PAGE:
Another interesting thing about the game is that when you get shot, you lose one of TwinBee's arms instead of immediately being destroyed (collision, though, is always instant death). Once you lose both arms, you can't lob ground attacks. However, once per life a flying ambulance will appear! Fly into it and it will repair your arms.

It seems Konami wanted to make some improvements for the Famicom version. The bell system takes one extra shot to get the first color change, and it's the blue speed-up instead of the white double shot. This makes it easier to get repeated speed-ups. Instead of a green bell that gives three phantom ships, it's a flashing bell that gives only two (which is still very strong). The final red bell is the same, but if you shoot it five more times it turns into a bee that tries to attack you! They also gave the three-way shot a proper sprite: instead of re-using the yellow bell, it's a cute piece of candy. And they upped the values on the fruits (up to 500 points) to make them more worthwhile.

Left: arcade; right: Famicom

I appreciate these little additions. Unfortunately, they don't compensate for the downgrade in graphics. By 1985, arcade machines had surpassed what the 8-bit system could replicate. TwinBee on the arcade looks better, like SNES quality. It also features voice samples, such as saying the boss's name. I crack up every time it says "Onion Head." Compared to other early NES games, the home version looks fine, but it can't compare to the arcade, which remains the definitive way to play.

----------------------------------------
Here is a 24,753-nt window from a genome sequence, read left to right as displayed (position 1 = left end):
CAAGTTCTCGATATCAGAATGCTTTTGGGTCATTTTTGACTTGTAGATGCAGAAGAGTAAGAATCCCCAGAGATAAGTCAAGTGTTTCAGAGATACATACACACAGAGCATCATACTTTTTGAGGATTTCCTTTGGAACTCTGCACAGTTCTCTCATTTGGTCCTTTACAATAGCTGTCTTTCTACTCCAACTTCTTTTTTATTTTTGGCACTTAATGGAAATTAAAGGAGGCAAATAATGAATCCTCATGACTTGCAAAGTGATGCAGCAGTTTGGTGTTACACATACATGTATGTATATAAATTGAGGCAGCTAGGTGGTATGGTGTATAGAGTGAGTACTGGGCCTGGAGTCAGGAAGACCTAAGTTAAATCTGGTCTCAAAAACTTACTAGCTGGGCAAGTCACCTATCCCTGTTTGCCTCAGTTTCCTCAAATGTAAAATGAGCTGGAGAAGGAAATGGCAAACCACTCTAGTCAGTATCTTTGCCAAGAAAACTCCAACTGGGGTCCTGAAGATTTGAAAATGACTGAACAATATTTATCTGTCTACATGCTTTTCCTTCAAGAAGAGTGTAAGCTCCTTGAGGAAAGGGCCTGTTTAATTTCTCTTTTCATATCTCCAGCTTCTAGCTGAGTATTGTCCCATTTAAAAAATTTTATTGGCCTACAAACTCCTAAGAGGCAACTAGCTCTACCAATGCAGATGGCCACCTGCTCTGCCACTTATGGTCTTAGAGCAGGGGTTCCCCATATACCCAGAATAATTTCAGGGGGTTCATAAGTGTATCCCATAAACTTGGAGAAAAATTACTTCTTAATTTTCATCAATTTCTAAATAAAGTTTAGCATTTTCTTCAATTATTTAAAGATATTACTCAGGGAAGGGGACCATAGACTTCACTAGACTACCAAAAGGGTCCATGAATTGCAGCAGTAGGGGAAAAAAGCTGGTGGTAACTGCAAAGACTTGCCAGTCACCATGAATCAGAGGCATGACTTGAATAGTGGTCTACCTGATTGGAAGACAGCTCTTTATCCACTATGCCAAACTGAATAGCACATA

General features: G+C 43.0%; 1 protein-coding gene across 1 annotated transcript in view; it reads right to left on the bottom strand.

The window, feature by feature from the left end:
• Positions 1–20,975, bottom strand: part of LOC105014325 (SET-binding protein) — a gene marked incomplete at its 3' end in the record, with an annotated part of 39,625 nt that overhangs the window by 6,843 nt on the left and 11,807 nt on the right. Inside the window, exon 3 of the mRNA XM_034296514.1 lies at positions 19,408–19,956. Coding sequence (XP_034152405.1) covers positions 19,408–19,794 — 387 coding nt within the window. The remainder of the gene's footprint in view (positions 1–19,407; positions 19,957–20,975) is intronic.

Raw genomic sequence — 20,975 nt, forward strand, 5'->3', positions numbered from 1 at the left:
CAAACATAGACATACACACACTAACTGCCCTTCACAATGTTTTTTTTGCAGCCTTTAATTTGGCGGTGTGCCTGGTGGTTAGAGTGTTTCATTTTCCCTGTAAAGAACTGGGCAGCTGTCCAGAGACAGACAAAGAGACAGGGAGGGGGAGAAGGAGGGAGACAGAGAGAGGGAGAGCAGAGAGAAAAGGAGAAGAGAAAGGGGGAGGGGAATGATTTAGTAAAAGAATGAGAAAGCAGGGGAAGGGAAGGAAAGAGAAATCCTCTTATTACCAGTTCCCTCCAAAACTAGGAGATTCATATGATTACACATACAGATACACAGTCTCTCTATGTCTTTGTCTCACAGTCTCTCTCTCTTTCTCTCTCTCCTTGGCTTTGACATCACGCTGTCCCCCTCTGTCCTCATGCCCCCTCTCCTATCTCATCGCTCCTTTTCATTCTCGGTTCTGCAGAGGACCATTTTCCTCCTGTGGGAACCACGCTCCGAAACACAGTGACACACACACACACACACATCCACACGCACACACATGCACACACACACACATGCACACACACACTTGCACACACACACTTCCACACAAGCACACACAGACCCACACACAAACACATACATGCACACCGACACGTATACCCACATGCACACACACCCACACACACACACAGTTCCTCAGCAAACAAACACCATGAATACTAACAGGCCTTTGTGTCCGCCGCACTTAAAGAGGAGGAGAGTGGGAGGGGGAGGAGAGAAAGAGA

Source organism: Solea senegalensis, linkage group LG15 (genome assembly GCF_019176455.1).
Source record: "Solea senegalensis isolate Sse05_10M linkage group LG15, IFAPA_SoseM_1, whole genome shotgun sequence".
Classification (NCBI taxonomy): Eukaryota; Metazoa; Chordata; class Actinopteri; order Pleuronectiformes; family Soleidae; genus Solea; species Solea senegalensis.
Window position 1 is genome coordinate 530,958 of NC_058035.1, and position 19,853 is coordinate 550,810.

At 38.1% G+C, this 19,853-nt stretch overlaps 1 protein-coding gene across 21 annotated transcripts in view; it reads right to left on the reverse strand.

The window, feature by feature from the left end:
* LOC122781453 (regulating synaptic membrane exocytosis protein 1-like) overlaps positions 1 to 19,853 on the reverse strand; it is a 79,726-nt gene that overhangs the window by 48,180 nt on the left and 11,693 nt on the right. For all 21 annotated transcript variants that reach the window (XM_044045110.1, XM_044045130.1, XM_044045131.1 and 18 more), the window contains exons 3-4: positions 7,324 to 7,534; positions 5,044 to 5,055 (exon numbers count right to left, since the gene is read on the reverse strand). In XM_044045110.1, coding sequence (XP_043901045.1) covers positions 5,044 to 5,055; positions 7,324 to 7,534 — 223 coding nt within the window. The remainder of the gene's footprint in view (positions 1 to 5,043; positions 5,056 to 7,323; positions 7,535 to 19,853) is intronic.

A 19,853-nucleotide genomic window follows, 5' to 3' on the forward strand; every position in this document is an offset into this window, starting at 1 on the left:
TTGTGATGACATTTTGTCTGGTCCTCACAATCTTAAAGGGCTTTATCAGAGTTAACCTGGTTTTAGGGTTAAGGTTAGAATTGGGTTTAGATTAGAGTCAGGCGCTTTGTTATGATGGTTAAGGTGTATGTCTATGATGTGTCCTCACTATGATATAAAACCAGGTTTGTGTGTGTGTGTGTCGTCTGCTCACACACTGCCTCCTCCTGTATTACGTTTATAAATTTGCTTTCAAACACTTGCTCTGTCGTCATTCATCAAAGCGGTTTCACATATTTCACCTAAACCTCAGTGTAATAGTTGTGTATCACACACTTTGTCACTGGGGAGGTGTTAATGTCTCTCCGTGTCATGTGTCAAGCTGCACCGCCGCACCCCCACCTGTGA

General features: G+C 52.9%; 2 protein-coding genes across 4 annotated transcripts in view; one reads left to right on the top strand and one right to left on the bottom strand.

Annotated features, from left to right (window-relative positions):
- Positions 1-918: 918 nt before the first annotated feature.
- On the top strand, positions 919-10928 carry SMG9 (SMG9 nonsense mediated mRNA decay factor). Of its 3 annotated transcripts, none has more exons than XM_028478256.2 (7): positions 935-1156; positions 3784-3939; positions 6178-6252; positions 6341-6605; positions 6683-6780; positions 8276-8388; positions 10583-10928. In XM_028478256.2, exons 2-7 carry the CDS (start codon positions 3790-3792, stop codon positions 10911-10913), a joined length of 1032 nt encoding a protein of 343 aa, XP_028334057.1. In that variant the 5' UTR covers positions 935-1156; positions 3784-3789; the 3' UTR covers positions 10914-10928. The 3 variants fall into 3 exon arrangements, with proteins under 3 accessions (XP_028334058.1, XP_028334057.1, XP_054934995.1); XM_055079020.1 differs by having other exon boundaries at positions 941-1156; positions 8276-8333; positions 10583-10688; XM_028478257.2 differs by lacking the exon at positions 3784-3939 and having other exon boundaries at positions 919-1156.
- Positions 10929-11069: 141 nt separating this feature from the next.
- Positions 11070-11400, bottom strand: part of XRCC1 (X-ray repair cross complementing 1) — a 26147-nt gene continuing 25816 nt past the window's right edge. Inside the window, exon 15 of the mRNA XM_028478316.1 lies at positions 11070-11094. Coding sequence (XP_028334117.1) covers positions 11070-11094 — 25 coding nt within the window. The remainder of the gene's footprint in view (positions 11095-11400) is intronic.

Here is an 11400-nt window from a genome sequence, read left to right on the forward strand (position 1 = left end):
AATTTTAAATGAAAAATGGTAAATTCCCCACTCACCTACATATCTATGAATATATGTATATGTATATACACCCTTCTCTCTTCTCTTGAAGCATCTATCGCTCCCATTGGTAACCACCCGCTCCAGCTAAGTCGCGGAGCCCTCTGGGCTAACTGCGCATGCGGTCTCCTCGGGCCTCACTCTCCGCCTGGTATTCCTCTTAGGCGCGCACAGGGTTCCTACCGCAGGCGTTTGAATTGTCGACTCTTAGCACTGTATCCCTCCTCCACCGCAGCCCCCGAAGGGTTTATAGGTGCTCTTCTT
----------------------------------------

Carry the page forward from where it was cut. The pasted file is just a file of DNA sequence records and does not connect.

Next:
TwinBee's ordinary-life themes are a highlight of the game. The single background music track isn't bad either. I'm not a huge fan of the bell-bouncing, but it adds an interesting challenge as well as a way for skilled players to rack up a high score. The five years that separate this game from Galaxian really show how far the shoot-'em-up genre had come by 1985. Galaxian looks ancient by comparison.

TwinBee may have missed America originally, but thanks to its many modern re-releases, it can claim its rightful place in the world history of shoot-'em-up games. I heartily recommend it to fans of the genre.

Grade: A-

Gameplay: Fun, but perhaps not for everyone (16/20)
Themes: Compelling, well designed concept and characters (20/20)
Controls: Controls are smooth and let you do what you want (15/15)
Difficulty: Goldilocks: Not too easy, not too hard (15/15)
Graphics: Good-looking if a bit lackluster (12/15)
Sound: One solid track (12/15)

Stats
Developer: Konami
Publisher: Konami
Genre: Shooter
Arcade release date: March 1985
Famicom release date: January 1986
Extend: 20,000
High score: 267,550

Comments

Popular posts from this blog

Mysterious Murasame Castle: Non-stop ninja frenzy!